Now, WordPress makes it easy to import and export your content. You can export your content as an XML file, and you can import content from several platforms, including Blogger.
Plus, if you’re moving from WordPress.com to WordPress.org, there’s a guided transfer service that can help you make the switch.
So, who wins the transfer round? If you’re looking for a platform that makes it easy to move your content, WordPress is the clear winner.
8 – Pricing
Let’s talk about pricing because no matter how great a platform is, it needs to fit your budget.
Blogger is free to use, and that includes hosting. You can even use a custom domain if you have one, although you’ll need to purchase it separately.
The only potential cost is if you purchase a premium template, but there are plenty of free options available.
Now, WordPress is a bit more complicated. WordPress.com has several plans, from free to $45 per month for the eCommerce plan.
The free plan is pretty limited, and you’ll need to upgrade to a paid plan to remove WordPress.com ads and use your domain.
If you’re using WordPress.org, the software itself is free. But you’ll need to pay for hosting, which on average, is about $5 to $25 monthly. The pricing depends on the web host service you choose.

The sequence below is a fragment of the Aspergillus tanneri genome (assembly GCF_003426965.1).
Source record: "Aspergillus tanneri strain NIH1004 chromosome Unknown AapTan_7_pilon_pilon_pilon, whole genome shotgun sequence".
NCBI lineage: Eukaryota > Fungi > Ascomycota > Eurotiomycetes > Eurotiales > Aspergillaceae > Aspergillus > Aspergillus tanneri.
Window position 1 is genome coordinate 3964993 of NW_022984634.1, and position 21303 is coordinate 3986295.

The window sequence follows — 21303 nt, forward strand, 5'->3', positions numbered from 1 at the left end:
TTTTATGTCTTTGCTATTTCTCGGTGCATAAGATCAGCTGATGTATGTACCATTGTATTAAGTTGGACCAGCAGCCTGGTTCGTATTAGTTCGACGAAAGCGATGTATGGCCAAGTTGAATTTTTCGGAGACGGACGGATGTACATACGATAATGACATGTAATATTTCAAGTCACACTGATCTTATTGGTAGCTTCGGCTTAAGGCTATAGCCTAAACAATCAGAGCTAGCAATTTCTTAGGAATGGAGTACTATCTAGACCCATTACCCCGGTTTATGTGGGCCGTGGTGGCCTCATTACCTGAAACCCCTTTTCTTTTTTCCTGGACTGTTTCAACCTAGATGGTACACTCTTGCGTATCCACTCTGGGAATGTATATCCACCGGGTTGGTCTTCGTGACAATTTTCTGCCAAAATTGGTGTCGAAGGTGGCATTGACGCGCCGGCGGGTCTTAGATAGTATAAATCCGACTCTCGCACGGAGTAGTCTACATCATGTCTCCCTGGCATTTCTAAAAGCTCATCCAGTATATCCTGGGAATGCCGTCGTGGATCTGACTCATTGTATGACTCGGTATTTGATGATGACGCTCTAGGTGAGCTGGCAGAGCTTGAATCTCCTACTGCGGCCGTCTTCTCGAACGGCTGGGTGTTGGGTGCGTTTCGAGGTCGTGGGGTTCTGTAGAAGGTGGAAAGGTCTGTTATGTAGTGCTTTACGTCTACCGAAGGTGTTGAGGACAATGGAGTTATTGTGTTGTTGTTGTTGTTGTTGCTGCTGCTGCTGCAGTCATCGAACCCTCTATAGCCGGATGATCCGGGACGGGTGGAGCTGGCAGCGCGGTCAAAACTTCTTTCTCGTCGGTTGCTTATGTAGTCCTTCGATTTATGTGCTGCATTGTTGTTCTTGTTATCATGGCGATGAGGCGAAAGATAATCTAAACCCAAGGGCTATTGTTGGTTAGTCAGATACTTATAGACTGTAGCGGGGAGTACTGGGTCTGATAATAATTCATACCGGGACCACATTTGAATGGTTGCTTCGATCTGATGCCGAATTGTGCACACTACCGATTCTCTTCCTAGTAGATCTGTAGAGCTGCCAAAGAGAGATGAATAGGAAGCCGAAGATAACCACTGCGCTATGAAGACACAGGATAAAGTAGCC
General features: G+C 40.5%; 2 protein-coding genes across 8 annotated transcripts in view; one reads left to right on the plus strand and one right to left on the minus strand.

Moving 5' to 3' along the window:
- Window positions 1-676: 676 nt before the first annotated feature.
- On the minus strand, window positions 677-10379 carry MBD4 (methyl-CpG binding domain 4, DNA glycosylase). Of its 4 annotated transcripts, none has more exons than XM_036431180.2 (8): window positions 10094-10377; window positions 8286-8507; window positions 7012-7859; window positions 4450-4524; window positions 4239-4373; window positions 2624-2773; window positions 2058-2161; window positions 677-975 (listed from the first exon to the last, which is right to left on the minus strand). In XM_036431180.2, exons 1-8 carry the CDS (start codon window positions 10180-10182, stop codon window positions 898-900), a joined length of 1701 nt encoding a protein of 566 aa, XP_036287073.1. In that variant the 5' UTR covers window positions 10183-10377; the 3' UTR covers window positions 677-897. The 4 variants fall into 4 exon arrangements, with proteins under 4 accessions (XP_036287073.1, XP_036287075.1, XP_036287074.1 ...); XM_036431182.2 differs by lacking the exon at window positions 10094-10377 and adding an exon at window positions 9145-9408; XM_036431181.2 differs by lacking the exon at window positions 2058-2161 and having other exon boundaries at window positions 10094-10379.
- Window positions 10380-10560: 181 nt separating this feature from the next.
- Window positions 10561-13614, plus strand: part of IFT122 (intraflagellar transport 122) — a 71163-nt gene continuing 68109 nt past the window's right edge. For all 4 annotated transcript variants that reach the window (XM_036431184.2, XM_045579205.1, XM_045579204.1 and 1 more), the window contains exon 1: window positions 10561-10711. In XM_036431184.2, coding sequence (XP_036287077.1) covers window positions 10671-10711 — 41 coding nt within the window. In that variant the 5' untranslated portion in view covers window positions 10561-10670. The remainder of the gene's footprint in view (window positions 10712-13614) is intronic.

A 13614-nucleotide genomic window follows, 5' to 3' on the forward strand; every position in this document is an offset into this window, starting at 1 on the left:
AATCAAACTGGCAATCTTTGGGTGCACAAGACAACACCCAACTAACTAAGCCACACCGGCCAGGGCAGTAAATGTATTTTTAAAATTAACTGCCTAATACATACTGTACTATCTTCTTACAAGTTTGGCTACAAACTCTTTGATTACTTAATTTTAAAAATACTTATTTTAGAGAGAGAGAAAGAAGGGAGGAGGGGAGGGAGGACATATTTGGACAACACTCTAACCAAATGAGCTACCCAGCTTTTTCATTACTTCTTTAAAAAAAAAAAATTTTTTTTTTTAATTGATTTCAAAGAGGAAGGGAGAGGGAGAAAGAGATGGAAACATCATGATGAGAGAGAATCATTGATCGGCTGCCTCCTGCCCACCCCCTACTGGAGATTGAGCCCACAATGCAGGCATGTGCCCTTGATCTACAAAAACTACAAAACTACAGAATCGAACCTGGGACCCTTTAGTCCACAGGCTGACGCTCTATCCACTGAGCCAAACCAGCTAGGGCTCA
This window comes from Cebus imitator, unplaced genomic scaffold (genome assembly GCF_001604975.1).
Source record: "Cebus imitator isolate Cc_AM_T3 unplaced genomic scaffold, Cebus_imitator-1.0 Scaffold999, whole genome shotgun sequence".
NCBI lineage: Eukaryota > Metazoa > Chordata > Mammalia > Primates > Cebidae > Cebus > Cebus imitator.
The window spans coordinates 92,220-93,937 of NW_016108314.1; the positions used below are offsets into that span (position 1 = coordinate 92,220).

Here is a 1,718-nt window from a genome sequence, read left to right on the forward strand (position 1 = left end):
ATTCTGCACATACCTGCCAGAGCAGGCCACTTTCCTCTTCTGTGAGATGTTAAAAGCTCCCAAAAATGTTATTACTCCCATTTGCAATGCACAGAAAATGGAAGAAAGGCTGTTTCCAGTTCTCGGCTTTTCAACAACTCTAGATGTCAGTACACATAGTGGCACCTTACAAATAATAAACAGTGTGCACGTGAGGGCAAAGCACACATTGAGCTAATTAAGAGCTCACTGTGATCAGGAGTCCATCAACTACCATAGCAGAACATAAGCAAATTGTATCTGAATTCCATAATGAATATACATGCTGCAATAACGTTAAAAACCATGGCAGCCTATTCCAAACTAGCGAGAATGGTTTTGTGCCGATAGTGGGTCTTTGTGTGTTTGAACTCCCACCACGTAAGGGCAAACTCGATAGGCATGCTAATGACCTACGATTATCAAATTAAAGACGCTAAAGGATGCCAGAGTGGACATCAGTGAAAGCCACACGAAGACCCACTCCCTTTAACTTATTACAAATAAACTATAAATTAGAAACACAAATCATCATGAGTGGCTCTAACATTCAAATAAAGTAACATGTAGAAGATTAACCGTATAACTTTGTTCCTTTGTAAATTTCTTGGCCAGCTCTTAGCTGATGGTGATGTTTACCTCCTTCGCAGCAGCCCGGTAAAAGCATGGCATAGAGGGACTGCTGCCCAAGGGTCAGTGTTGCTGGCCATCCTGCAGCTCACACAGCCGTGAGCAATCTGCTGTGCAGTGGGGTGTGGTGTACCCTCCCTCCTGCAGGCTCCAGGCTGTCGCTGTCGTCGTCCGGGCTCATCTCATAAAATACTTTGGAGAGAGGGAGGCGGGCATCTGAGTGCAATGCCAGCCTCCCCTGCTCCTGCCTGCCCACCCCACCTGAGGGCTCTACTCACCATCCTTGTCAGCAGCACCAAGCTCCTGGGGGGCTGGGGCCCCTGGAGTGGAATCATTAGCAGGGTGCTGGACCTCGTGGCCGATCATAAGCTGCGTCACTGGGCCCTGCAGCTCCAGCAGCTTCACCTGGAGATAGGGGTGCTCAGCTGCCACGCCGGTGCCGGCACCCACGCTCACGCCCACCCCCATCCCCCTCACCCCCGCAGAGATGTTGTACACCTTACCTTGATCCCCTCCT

You’ll also need a domain name, which typically costs around $10-15 annually. Plus, while there are thousands of free themes and plugins available, some premium options can cost anywhere from $20 to $200.
So, who wins the pricing round? If you’re on a tight budget and need a free option, Blogger is the clear winner.
But if you’re willing to invest some money for more features and flexibility, WordPress could be worth the cost.
9 – Monetization
Alright, let’s get to the good stuff: making money. Because let’s face it, if you’re serious about blogging, you want a platform that can help you turn a profit.
You can run Google AdSense ads, use affiliate links, or sell products or services directly from your blog.
However, they are restrictions against services and product sales. Also, you don’t have many advanced options to optimize your monetization strategies.
Now, WordPress is a whole different ball game. With WordPress, especially WordPress.org, you can monetize your blog, run ads, use affiliate links, sell products or services, create a membership site, sell sponsored posts, and more.
Plus, you’re not limited to one monetization method. You can mix and match to create a diversified income stream.
So, who wins the monetization round? If you’re looking for a platform that offers the most monetization options, WordPress is the clear winner.
10 – SEO
If you want people to find your blog, you need an SEO-friendly platform.
Blogger has the basics covered. You can customize your post URLs, and it automatically generates a sitemap for you. Plus, because Google owns it, your blog can be indexed quickly.
But beyond that, your SEO options are pretty limited. One of the biggest problems is building links. Most people don’t like to link to Blogger blogs. And that’s a major ranking factor even nowadays.